Choosing Cannabis Products

The Different Types of Cannabis Seeds

Want to learn more about the differences between the different categories of cannabis seeds? Here’s what you need to know before you sow and grow.

The OCS Guide to Cannabis Seeds

Great news for green thumbs — Ontarians age 19 and over are legally allowed to grow up to four cannabis plants per home (not per person) for personal use. Budding gardeners should know that the OCS and Authorized Retail Stores are the only legal retailers of cannabis seeds in the province. Seeds typically come in packs of four, five or 10, and current regulations allow for the purchase of up to 30 seeds at one time.

Before you get growing, here’s a look at the different categories of seeds to choose from (feminized, regular and autoflowering), considerations for germination and planting, and which one will work best for you.


Seed categories — a comparison

While any kind of seed can produce female plants bursting with buds, there are a few considerations that will help you decide which of the varieties is best for you; in particular, your gardening experience and the amount of time and money you want to invest. Here’s how all three compare.


These are the most popular category among OCS consumers. They’ve been bred to produce only female plants — which is often the goal, because only female plants produce flowers. Determining a cannabis plant’s sex can typically only happen after three to four weeks of growing, so if you’re unsure of your plant identification skills or don’t want to waste time or effort, feminized seeds are for you.

Feminized seeds are produced by forcing female plants to produce pollen and self-pollinate. This is done by stressing the plants with intense heat or light, underwatering or spraying the flowers with colloidal silver (a solution that contains particles of silver). Because the pollen is technically from female plants, all the offspring of their seeds should be female. One caution: Because the plants have self-pollinated, only one set of genes is present, so you won’t want to use the plants you grow for breeding purposes.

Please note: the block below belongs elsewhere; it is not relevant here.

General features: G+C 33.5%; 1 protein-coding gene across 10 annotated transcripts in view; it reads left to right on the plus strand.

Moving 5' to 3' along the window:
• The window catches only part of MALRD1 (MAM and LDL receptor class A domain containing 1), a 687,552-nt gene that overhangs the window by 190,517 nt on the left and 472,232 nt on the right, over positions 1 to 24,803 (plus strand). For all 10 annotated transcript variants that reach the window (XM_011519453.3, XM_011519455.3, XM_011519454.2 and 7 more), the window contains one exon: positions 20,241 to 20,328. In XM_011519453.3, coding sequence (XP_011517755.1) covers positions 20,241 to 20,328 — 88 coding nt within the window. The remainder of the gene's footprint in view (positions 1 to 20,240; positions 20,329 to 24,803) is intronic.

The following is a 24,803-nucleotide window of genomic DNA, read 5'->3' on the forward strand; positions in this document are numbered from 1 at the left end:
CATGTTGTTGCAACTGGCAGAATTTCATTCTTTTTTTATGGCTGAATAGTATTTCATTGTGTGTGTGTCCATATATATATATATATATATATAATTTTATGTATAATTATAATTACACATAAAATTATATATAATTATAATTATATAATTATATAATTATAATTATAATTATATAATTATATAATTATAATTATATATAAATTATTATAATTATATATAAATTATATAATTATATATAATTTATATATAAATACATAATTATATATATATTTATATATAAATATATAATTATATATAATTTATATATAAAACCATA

Feminized seeds are also called photoperiod because they flower when their daily light exposure reduces, either naturally through the transition from summer to fall or by growers turning off the lights after six to 12 hours instead of 16 to 18. If this sounds like too much trouble, you may want to choose autoflowering seeds.

Feminized seeds are best for beginner growers.

6 to 8 months
At 8 to 12 weeks, dependent on reducing light exposure
Produce only female plants, removing need to identify males
More expensive than other categories
Resulting plants are not ideal for breeding




Regular seeds are just what they sound like — standard seeds that have been produced by crossing male and female plants. There’s a 50% chance of them growing into females, so they’re the best choice if you’d like to experiment with pollinating plants yourself or selective breeding. Regular seeds are also the most wallet-friendly option.